Jury Is Out on Obama’s Offensive
Democrats Fear President's Campaign on Economy May Come Too Late
President Barack Obama is finally barnstorming the country to hammer in the message that his party is focused on the economy and is better positioned than Republicans to lead on the issue.
But back on Capitol Hill, the question remains: Are his efforts too little, too late to save Democrats from a bruising November?
Senate Democrats, who were back at work Tuesday after a five-week recess, hedged when asked if Obama has made the economy enough of a priority leading up to the midterm elections, which many fear may be a referendum on the president’s handling of a weak economy.
“Well, I think he’s been doing a good job the last few weeks on the issue. I think more needs to be said about it, obviously Everything we ought to talk about seems to be to convince people that Democrats are the best party to handle the job creation issue The president’s doing a good job right now,” said Sen. Chris Dodd, who opted against running for another term this year.
But the Connecticut Democrat declined to answer how he felt about Obama’s focus on the issue prior to election season. “Yeah. Mmhmm,” he said, before turning to another reporter.
Sen. Sherrod Brown (D-Ohio), whose state has been among those hardest-hit by the economic downturn and who has regularly taken to the Senate floor to call for jobs packages, praised Obama for his regular visits to Cleveland to discuss the economy. Obama was in Cleveland last week to deliver an address on the issue.
“I think he needs to continue to turn the volume up and make the contrast clearer” between Democrats and Republicans on the issue, said Brown, a prominent Obama supporter.
But he also would not say whether he thought the president did enough to keep the issue in the spotlight over the past year and a half. “I think he’s doing it right now, and I think the louder and more he makes the contrast, the better for us,” he said.
Sen. Bernie Sanders (I-Vt.) said he thinks Obama has not been “clear enough” to the public about what Democrats have done to stabilize the economy. But he gave Obama credit for recently “trying to clear the air” by putting more attention on the issue.
[IMGCAP(1)]Sanders also had a piece of advice for the president.
“He would be well-served by remembering what FDR did in the 1930s. That is, he made it clear he was standing with working people, prepared to take on big-money interests, and you know what? In 1936, he won with a landslide victory,” he said.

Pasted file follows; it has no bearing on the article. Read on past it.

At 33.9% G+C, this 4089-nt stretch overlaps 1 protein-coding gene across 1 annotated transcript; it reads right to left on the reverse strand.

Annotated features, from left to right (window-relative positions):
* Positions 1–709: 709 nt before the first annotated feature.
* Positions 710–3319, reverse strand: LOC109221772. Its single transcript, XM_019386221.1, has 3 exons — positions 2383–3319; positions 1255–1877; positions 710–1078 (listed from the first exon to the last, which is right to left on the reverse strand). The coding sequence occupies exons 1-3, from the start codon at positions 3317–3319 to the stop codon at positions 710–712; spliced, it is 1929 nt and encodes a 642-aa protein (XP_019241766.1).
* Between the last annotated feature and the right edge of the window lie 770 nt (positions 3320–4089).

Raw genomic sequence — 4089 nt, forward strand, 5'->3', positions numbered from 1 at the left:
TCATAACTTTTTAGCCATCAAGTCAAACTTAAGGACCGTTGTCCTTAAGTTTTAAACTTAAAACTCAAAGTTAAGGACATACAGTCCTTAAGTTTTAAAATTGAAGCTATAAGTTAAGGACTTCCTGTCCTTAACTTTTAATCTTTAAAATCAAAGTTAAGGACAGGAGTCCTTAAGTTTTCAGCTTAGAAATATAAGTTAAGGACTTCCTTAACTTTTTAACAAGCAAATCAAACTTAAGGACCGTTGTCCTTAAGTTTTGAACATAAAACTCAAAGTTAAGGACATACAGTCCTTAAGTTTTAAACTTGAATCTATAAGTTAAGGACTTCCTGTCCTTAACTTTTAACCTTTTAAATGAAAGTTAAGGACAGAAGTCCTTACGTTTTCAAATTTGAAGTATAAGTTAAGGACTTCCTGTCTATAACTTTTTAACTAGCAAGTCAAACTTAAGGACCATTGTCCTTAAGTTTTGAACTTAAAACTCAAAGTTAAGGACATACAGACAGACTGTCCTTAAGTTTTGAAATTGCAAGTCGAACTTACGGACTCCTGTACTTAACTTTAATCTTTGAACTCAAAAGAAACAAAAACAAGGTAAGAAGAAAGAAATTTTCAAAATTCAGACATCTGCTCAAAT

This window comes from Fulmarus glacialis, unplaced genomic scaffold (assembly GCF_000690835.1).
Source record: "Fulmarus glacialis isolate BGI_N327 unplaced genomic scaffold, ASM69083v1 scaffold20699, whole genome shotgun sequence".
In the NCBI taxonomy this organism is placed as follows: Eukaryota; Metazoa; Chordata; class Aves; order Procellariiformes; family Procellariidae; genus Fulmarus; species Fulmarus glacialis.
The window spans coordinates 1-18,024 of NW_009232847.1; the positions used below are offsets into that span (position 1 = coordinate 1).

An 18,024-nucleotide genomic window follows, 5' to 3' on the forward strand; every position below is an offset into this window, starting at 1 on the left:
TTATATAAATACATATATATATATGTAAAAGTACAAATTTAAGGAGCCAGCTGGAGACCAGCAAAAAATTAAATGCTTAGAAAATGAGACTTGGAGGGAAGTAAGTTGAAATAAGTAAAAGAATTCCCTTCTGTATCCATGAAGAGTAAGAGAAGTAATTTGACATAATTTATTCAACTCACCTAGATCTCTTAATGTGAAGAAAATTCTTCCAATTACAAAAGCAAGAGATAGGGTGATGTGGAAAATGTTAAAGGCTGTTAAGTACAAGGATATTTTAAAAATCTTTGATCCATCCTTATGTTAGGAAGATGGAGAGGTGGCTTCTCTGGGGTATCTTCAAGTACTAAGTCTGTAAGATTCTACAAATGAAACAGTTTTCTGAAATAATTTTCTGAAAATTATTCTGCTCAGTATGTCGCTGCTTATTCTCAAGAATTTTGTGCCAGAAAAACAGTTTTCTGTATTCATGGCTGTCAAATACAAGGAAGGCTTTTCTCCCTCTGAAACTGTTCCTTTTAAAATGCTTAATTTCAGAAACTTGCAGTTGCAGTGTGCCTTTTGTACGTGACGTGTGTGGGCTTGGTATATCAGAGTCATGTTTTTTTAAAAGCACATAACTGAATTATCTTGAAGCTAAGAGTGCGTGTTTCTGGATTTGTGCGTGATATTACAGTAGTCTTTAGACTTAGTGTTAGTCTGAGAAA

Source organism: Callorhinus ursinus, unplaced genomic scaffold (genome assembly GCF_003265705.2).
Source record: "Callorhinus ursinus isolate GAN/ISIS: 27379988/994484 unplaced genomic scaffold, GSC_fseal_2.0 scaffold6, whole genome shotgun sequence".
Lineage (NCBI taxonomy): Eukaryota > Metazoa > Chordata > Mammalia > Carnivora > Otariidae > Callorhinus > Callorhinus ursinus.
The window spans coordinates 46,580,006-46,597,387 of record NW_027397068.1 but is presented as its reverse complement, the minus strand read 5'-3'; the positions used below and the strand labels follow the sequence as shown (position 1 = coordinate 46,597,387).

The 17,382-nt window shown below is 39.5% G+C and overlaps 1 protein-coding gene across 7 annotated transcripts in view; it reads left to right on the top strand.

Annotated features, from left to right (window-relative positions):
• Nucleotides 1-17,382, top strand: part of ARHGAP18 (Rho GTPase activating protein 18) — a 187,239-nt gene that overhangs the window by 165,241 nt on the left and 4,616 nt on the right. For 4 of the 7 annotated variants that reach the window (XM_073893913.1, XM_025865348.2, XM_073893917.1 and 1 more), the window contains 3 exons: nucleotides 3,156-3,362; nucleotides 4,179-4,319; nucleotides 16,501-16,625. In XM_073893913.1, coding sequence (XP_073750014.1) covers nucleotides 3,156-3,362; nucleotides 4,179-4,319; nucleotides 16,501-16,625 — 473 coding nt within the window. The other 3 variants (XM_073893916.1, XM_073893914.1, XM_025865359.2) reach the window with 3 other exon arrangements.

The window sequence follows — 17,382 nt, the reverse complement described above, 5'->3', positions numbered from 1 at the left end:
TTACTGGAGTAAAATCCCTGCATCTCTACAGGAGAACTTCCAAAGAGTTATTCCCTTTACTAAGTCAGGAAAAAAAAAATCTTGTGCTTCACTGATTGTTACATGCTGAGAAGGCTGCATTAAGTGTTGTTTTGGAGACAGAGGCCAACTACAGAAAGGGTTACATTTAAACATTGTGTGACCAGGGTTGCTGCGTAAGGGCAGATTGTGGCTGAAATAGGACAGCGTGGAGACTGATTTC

Privately, Senate and House Democratic leadership aides were more candid about Obama’s pre-election economic offensive.
“It has definitely been too little to date, but we all are hoping that it is not too late,” one senior Democratic aide said. The aide pointed to “constant distractions in the messaging” coming out of the White House, whether it be turning attention to Middle East peace talks or the controversy over the proposed mosque near ground zero.
“Obama is hitting good notes now, but we’re digging out of a deep hole and there may not be enough to dazzle undecideds,” another senior Democratic aide said.
Regardless of whether Democratic lawmakers are holding their tongues over the timing of Obama’s ramped-up discussion of the economy, many agreed there is plenty of time to remind voters that Democrats are the better of the two parties when it comes to helping the middle class.
“Six weeks is a long time,” Sen. Carl Levin said. More importantly, the Michigan Democrat argued, the economy “has been the focus. It hasn’t successfully yet penetrated, but it has been our focus.”
Levin said the reality is that most voters will be guided by which party will take them in a better direction — and the tendency of Senate Republicans toward filibustering and obstructionism on the floor shows Democrats as the clear victors, he said.
“How many votes did we get for the jobs bill?” Levin asked, referring to the small-business jobs bill that cleared the Senate on Tuesday with one GOP vote. “Who was for it? Who was against it? Who was filibustering it? That’s going to be made clear to voters.”
And while it faces a steep climb, some liberal lawmakers are still gunning for action on Obama’s recently proposed
$50 billion infrastructure proposal. Last week, House Majority Leader Steny Hoyer (D-Md.) and Democratic Congressional Campaign Committee Chairman Chris Van Hollen (Md.) dismissed the idea that the package would come up before the elections.
Rep. Raúl Grijalva (D-Ariz.), a co-chair man of the Congressional Progressive Caucus, called the package important but said it does not meet the full needs of the country.
“We wouldn’t be in this position now if we’d made the right mix of investments when the time was right. Messaging is one thing, but the real key would be to have a policy that creates jobs that improve our economic fundamentals,” Grijalva said.
“I just wish we’d done more of this 18 months ago,” he said.